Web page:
Home Health Serialization: how does it affect the industry and pharmacy offices?

Serialization: how does it affect the industry and pharmacy offices?

Counterfeiting or distribution of medicines whose manufacture does not comply with regulations – in some countries it represents 20% of the pharmaceutical market – has serious consequences, both for the safety of the citizens and for the economy of the sector.

Although it certainly lashes harder against developing countries, Europe is also not free from this problem that has raised the alarm bells of national and international administrations. But what exactly is the situation?

European Directive on Counterfeit Medicines

To protect people from this public health risk, the European Union launched the European Directive 2011/62 / EU on Falsified Medicines Directive (FMD).

The verification of medicines (known as the European Medicines Verification System or EMVS) entered into force all EU member states (with the exception of Belgium, Italy and Greece, which have until 2025 for implementation).

Therefore, pharmacies are now required to verify medications prior to dispensing. In case of not doing so, the competent authorities could impose sanctions during an inspection or audit.

Advantages of serialization

Some advantages of Pharmaceutical serialisation solutions. The implementation of this verification system will be beneficial for citizens, but also for authorities, manufacturers and distributors.

With it, you will have more thorough control of the batches produced. For example, when making a recall in the market, it will no longer be necessary to withdraw a complete batch of medicines (since authorities and manufacturers will be able to identify each product in a unitary way, through the codes ).

Thanks to the traceability, the user, for his part, ensures the authenticity of the product he buys, the pharmaceutical laboratory endorses the quality of his drug and the pharmacy reaffirms itself as a guarantor of the dispensation of safe and effective medications.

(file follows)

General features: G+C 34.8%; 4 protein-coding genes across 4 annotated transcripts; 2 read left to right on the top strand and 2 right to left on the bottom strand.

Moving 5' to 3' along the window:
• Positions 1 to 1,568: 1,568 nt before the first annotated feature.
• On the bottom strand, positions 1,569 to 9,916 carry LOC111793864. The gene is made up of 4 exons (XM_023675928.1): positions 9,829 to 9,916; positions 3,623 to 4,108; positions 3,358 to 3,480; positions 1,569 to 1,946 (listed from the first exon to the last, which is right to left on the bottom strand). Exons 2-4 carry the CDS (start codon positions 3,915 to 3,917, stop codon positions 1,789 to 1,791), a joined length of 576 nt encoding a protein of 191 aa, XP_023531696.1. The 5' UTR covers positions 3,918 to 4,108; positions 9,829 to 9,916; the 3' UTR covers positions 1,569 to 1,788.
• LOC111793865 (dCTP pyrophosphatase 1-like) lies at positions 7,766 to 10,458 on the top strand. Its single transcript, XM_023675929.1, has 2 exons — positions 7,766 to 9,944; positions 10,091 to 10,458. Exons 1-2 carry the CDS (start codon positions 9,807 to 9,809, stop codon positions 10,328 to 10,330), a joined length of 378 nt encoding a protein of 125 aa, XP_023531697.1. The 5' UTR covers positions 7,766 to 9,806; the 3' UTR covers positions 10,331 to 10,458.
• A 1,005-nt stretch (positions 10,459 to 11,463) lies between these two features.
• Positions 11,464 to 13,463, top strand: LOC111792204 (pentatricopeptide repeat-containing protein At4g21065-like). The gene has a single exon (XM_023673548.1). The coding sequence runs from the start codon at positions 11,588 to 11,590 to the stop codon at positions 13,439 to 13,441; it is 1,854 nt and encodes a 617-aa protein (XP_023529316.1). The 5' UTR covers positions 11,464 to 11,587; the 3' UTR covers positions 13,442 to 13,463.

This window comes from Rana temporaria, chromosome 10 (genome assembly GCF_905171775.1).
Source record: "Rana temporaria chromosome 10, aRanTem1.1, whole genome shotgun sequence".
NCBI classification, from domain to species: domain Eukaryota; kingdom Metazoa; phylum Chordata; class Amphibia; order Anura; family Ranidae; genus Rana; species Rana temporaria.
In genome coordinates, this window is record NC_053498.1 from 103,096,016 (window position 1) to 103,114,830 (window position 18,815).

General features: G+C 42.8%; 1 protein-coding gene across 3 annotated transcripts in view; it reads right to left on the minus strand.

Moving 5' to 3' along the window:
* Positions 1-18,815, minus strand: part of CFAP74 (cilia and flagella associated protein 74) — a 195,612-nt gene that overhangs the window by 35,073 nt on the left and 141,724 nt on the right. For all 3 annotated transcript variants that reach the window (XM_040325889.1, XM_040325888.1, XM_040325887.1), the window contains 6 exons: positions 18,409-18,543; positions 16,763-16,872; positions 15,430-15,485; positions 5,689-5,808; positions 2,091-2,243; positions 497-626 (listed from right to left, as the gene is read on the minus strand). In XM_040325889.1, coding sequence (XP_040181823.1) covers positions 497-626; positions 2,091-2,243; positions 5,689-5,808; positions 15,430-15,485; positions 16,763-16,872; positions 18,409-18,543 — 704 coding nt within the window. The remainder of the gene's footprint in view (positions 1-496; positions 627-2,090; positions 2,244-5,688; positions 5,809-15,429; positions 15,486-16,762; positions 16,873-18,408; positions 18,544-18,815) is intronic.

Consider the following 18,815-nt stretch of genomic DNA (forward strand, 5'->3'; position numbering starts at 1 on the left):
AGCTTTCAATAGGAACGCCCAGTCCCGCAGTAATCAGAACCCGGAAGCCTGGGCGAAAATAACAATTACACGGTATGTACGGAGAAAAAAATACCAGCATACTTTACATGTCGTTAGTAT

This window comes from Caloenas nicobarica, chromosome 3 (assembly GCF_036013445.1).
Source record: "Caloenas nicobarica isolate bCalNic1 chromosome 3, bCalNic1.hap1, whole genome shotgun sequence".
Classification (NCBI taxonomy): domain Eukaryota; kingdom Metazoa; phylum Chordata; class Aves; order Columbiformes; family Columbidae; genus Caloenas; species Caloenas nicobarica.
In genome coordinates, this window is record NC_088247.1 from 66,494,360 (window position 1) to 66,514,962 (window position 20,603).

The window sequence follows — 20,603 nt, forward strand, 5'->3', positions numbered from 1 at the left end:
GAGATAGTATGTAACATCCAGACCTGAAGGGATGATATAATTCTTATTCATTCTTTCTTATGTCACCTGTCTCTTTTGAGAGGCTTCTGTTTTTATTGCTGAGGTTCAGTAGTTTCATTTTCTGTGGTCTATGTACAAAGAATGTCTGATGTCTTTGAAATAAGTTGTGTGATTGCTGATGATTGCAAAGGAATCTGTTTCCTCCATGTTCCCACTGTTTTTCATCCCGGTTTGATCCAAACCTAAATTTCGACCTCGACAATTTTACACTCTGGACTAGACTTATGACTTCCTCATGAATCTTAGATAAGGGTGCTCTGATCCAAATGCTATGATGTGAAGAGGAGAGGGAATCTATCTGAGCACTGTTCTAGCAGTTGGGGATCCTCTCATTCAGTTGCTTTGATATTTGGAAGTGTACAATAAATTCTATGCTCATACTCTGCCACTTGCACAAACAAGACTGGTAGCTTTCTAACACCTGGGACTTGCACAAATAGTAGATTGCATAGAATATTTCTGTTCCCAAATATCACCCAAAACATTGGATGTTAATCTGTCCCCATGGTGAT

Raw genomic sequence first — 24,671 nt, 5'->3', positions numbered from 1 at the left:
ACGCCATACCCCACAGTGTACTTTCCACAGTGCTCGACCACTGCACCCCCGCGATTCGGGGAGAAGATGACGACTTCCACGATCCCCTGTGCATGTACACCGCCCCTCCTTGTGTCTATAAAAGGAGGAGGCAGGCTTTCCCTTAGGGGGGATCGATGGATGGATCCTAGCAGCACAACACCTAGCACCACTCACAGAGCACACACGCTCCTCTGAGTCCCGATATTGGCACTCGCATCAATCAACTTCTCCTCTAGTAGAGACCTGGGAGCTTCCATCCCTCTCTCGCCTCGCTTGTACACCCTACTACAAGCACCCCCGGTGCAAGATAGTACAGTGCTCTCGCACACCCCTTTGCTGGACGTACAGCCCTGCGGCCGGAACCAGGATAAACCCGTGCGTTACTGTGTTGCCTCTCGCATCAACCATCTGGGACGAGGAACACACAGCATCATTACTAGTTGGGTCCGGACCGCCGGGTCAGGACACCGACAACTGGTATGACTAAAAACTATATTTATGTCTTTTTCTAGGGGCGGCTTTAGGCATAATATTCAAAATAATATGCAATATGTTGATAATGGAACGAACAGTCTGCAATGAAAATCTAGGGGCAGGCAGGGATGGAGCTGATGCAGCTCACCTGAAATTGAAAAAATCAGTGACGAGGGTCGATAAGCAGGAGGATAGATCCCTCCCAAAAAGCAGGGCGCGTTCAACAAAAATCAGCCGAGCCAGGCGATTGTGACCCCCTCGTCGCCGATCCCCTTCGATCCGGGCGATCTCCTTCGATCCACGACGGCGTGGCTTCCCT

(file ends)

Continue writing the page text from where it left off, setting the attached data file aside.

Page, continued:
For the pharmacist, the verification will allow a streamlining of the product withdrawal processes, an improvement in the logistics processes of the pharmacy (such as stock, batch and expiration management ) and will be an opportunity for the removal of the seal coupon ( one that is cut when dispensing a prescription drug). Regarding the latter, the will of the Ministry of Health is to suppress it, although it has not yet specified when it will be eliminated.

Pharmaceutical serialization solutions

How will the regulations affect the daily life of pharmacies?

The pharmacist, as the dispersing agent, must be ready to verify medications – through a visual inspection of the container to certify that the anti-tamper device (DCM) is intact – and deactivate their unique codes or identifiers (this is, unsubscribe from the database).

To do this, pharmacies must have camera-based scanners that can read both two-dimensional codes and barcodes, since serialized medications will coexist with those that incorporate the usual barcode

Along with the scanner  (one is recommended for each dispensing station and at least one for the reception station), pharmacies must adapt their software and need to have their own access credentials to Nodofarma Verification – the platform that will perform the authentication.

Investment and possible incidents

In recent years, pharmaceutical laboratories have been forced to adapt their structures and make a huge investment to comply with EU regulations against counterfeit drugs. This investment has materialized in the acquisition of new machinery and new code printing technologies.

The adaptation to the new Directive has also entailed costs for pharmacy offices. Added to the unit authentication of the containers is the task of informing users about this novelty and training personnel on the operation of the new system, as well as the resolution of possible incidents.

For example, it could be the case that, after deactivating a code, the patient decides not to take the medicine.

In these cases, the pharmacist can and should request reactivation. It will do so by contacting the national repository through the software. The repository will verify if the conditions are met to proceed and, if so – that is, if the pharmacy is the same one that dispensed the medication and if no more than 10 days have elapsed since the deactivation – this will be carried out. reversal and the medication will be dispensed again.

At Inno4life.com we have been providing unit code printing solutions for more than six years and providing pre-serialization services to our clients.



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